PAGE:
Assyrian War Memorial

My uncle enjoys estate sale shopping, so in 2016, when he was cleaning out his house in order to move, he came across many interesting items that he had acquired over the years.  One of those items included a booklet, bound in an unassuming, brown cover.  Inside this booklet, dated 1944 (the year before World War II ended), it says, “Assyrian Americans of Chicago who are serving in the armed forces of their country.  Assyrian National Association of Chicago, Inc.”  With the exception of a brief introduction to who Assyrians are, the rest of this booklet depicts black and white photos of Assyrian soldiers, listed in alphabetical order by last name.  My uncle knew that I would enjoy this book, so he gave it to me.  Ever since then, I have attempted to track down its history.

Because my uncle purchased the booklet from an estate sale, I assume that the estate sale must have been happening because one of the soldiers depicted in the book had died.  Unfortunately, I cannot confirm this guess, but I did learn other interesting facts about the book.  First of all, I tried to discover what became of the Assyrian National Association of Chicago.  I eventually learned that it was renamed the Assyrian American Association of Chicago, which does still exist.

As I continued digging, I learned that the Ashurbanipal Library, an Assyrian library belonging to another Assyrian organization, the Assyrian Universal Alliance Foundation, did not own this book in its collection.  However, it owned multiple reprints of it.  This reprint edition was published in 1993 by the American Assyrian Amvet Post #5, in order to raise money for a war memorial in Elmwood Cemetery.  As I did more research, I found two Chicago Tribune articles about how one of the soldiers pictured in the book, John Hosanna, worked tirelessly to create this war memorial.  Unfortunately, Hosanna, who began the campaign in 1992, died a month before the memorial’s completion in 1997 (see https://www.chicagotribune.com/news/ct-xpm-1998-04-05-9804050286-story.html).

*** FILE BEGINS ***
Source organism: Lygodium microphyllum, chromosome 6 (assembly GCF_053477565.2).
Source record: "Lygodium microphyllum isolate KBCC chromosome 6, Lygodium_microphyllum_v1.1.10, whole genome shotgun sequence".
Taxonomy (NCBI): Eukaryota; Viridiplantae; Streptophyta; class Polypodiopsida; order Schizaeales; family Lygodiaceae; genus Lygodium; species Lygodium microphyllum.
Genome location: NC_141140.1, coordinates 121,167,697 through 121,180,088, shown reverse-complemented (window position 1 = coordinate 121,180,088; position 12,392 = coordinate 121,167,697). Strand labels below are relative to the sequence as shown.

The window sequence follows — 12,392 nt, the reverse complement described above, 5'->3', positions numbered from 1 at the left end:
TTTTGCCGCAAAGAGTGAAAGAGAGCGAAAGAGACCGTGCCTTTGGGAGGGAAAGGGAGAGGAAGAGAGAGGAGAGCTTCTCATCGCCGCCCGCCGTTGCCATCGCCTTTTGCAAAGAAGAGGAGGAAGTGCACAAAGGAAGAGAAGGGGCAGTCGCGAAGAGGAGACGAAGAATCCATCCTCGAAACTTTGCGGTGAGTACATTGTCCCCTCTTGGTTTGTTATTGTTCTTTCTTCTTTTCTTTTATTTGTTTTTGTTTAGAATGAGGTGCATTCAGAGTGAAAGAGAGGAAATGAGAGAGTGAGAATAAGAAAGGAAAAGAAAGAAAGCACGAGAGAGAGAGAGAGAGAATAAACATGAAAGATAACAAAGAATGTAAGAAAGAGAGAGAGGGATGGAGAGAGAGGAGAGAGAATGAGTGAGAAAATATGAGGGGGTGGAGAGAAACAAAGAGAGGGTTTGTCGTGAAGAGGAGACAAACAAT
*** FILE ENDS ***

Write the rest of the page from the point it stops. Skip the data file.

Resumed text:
My research eventually led me to visit the Elmwood Cemetery in River Grove, Illinois.  This cemetery used to be an American Civil War post before it became a graveyard, so it now has some Civil War memorials.  An Assyrian Church eventually purchased plots in this cemetery.  Section 45 not only has the Assyrian War Memorial, but also contains numerous Assyrian graves, many of which have tombstones written in the Aramaic script, Syriac.  The majority of these graves date to the first half of the twentieth century.  (Most of the more recent Assyrian graves can be found at the Montrose Cemetery in Chicago, including the grave of the late Assyrian Church of the East patriarch, Mar Dinkha IV).

Graves with Syriac script in Elmwood Cemetery

Much research has been done on the history of different minority groups who served in World War II.  However, that is not generally the case for Assyrians.  For instance, most people do not know that the U.S. diplomat in Japan during World War II, Eugene Dooman, was Assyrian.  He grew up in Japan because his parents were Assyrian missionaries from Iran serving there.  Additionally, not many know about the Assyrian Levies from Iraq, who helped the British during World War II.  Since the British oversaw Iraq during that time, these Assyrians were some of the many men from British territories and colonies who fought in the British army during WWII.  Hopefully, more research will be done in the future, but in the meantime, we can be thankful for men like John Hosanna, who worked hard in preserving a bit of history.

Assyrian War Memorial in Elmwood Cemetery – River Grove, IL

Sources and Further Reading

“Assyrian AmVets Memorial.” The American Legion. https://www.legion.org/memorials/238719/assyrian-amvets-memorial (accessed October 12, 2019).

Borsky, Daniel. “Veterans Hope to Set Memories in Marble.” Chicago Tribune, July 29, 1996. https://www.chicagotribune.com/news/ct-xpm-1996-07-29-9607290187-story.html (accessed October 12, 2019).

“Elmwood Cemetery and Mausoleum.” Dignity Memorial. https://www.dignitymemorial.com/funeral-homes/river-grove-il/elmwood-cemetery-and-mausoleum/6246 (accessed October 12, 2019).

“Forest Park Cemeteries.” The Historical Society Forest Park. https://www.forestparkhistory.org/forest-park-cemeteries.html (accessed October 12, 2019).

“Our History.” Montrose Cemetery and Crematorium. http://montrosecemetery.com/History.html (accessed October 12, 2019).

Peters, Lincoln R. Biak-Zambo: A Story of Two Soldiers. Bloomington, IN: Xlibris, 2000.

Sclair, Helen. Encyclopedia of Chicago, s.v. “Cemeteries.” Chicago: Chicago Historical Society, 2005. http://encyclopedia.chicagohistory.org/pages/223.html (accessed October 12, 2019).

Shavit, David. The United States in Asia: A Historical Dictionary. New York: Greenwood Press, 1990.

Shoumanov, Vasili. Assyrian American Association of Chicago: 100 Years. Charleston, SC: Arcadia Publishing, 2018.

Zielinski, Graeme. “Last Chance for Immortality.” Chicago Tribune, April 5, 1998. https://www.chicagotribune.com/news/ct-xpm-1998-04-05-9804050286-story.html      (accessed October 12, 2019).

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